For students, an acceptance letter to the college of their choice looks and smells a lot like freedom. For parents, that letter is more like a ball and chain. A moment of panic is bound to occur as you do the quick math in your head for your child’s four years of schooling. College costs are rising at about 6% year over year, according to Vanguard, which means 18 years from now a four-year trip to the hallowed halls of a private university could amount to nearly $500,000.
Unless you’re a descendant of Warren Buffett you’ll likely need some assistance in securing money for college. Some families say they make too much to qualify for financial aid. But tying yourself to loans are not your only option in this case.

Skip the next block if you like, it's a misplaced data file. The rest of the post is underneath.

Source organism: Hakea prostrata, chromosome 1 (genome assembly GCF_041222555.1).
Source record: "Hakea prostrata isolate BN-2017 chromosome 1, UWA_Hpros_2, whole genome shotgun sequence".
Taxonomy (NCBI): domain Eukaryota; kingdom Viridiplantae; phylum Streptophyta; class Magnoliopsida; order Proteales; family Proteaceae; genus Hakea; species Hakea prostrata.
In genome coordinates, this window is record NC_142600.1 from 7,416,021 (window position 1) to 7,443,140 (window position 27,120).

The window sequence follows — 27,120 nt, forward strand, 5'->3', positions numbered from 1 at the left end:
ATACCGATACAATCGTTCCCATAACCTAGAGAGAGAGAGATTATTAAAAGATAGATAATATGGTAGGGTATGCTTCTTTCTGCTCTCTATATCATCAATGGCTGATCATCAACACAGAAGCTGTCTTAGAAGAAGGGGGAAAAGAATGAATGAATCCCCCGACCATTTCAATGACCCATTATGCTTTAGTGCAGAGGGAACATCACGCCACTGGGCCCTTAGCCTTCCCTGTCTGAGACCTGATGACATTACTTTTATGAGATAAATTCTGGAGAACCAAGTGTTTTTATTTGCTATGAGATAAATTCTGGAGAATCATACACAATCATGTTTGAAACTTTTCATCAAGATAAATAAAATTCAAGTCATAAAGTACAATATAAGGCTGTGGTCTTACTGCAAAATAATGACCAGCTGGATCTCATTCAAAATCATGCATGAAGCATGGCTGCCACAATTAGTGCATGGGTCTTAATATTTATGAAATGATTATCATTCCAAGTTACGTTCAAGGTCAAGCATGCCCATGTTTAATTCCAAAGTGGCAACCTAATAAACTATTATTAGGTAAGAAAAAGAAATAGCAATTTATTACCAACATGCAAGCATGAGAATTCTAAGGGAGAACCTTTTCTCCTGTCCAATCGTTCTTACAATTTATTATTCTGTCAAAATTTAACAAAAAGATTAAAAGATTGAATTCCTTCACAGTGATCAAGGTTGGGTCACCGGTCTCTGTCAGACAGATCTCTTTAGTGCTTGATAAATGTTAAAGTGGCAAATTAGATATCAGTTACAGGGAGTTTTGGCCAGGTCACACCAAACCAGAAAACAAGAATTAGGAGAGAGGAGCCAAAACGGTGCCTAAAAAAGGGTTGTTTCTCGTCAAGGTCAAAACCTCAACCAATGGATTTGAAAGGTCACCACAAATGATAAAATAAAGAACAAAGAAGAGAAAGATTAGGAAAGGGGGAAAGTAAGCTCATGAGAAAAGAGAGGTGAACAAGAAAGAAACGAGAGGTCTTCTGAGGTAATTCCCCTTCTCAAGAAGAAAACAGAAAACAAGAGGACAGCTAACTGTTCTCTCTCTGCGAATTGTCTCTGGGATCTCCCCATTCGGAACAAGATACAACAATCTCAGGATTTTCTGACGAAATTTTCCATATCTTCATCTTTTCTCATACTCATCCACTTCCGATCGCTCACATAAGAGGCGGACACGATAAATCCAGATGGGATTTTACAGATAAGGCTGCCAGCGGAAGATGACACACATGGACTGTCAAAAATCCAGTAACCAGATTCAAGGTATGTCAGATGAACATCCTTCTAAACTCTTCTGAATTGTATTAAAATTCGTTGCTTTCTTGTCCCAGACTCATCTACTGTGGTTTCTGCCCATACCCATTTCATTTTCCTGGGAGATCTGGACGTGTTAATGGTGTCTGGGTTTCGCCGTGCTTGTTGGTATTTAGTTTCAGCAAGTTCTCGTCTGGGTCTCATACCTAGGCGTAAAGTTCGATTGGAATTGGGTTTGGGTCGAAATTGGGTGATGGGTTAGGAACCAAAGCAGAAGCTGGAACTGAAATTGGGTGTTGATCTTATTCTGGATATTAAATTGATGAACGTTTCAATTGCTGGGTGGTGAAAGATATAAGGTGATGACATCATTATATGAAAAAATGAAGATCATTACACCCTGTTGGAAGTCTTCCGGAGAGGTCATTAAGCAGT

Regardless of your financial scenario, you might be tempted to storm the financial aid office and beg for consideration. Don’t do it. There are better ways to handle securing more money for college. Here are eight ways to do it best.
1. Ask a college to match the aid you received at another institution
If you’re applying to similar schools close in rankings, it’s possible to engage in a little friendly negotiation to get more money for college. If one school offered you a better financial package than your first-choice school, you can use the better offer as leverage with your top pick.
Tommy Blair, financial aid director at Roanoke College, tells Time, “Show the college the cost they are up against: Here are my awards; here’s what it’s going to cost me to attend college X, Y and Z. I want to be at your school. Can you close the gap?” Remember schools are competing to attract the best students. Be sure to send the school all of your academic qualifications. These things are what will often place you higher on the financial aid ladder.
Next: Applying at a certain time of year is key.